During a divorce, it's wise to know the tax implications of the property you're accepting or declining. Take the family home, for instance: While it might seem like a great deal to give it to your ex and make him or her deal with the costs associated, keep in mind that you can write off all the interest you're paying on a home mortgage. That tax break might be worth it to keep.

2: Assets

Just as tangible property might have positive or negative tax implications, assets like IRA and 401(k) accounts aren't all created equal. You need to make sure you know exactly what you're getting -- both now and in the future -- when you split assets that have strict tax rules.

Consider a Roth IRA, which you're funding with after-tax dollars, meaning that you'll declare contributions on a tax return. While that might sound unappealing for the short-term, keep in mind that the distributions -- that is, the money you can withdraw -- are entirely tax-free. On the other hand, a 401(k) will let you put money in tax-free, but you have to pay taxes when you withdraw. That means that a Roth IRA is going to be worth more than a non-Roth IRA or 401(k), even if they technically have the same amount of money in them [source: Thompson].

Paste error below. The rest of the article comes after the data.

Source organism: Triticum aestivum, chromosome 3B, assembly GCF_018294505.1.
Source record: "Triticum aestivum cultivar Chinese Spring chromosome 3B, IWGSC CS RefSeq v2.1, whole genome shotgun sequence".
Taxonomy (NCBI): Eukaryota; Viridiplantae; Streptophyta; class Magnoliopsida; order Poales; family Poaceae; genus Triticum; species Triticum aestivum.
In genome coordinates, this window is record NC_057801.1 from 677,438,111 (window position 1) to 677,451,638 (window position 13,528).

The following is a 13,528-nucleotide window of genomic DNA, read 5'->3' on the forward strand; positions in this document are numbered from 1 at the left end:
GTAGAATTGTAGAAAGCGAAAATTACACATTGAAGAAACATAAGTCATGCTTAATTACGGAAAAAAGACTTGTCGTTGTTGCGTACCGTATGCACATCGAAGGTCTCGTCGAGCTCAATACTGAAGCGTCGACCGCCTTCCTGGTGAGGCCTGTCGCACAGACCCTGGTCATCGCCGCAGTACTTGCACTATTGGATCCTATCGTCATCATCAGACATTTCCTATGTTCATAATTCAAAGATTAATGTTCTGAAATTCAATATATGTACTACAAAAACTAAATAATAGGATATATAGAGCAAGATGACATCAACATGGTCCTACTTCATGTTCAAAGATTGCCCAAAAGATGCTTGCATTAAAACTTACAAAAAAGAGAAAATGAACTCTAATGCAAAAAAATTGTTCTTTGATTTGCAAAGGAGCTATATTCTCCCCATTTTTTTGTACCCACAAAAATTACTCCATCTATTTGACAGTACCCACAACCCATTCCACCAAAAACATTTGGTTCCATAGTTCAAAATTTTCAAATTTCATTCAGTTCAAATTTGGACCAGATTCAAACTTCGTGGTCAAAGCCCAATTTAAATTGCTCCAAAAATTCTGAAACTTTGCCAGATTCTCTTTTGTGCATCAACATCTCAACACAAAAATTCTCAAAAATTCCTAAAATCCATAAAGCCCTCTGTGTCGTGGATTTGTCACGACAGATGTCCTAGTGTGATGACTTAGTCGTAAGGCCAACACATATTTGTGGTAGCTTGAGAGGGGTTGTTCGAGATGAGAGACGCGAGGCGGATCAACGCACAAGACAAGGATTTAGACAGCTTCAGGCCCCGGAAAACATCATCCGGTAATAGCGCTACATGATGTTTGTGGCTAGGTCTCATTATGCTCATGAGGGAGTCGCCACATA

1: Communicate With Your Ex

OK, it's a little cheesy, but it might save you a heck of a lot of time, energy and anguish: If at all possible, communicate with your ex about your taxes. As we've seen, a lot of the tax issues arise when there's a misunderstanding about who gets to claim what, or confusion about the value of certain assets or deductions. An ounce of preventative discussion is worth a pound of IRS audits.

Dreading such a conversation? Hire someone to have it for you. While legal fees related to your split-up aren't generally deductible, you can itemize any advice you get about the tax implications of your separation or divorce. So if you'd really like to hammer out the details before they become a problem, hire a tax consultant or preparer to help you (and perhaps even your ex) understand the consequences of your settlement.

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Sources: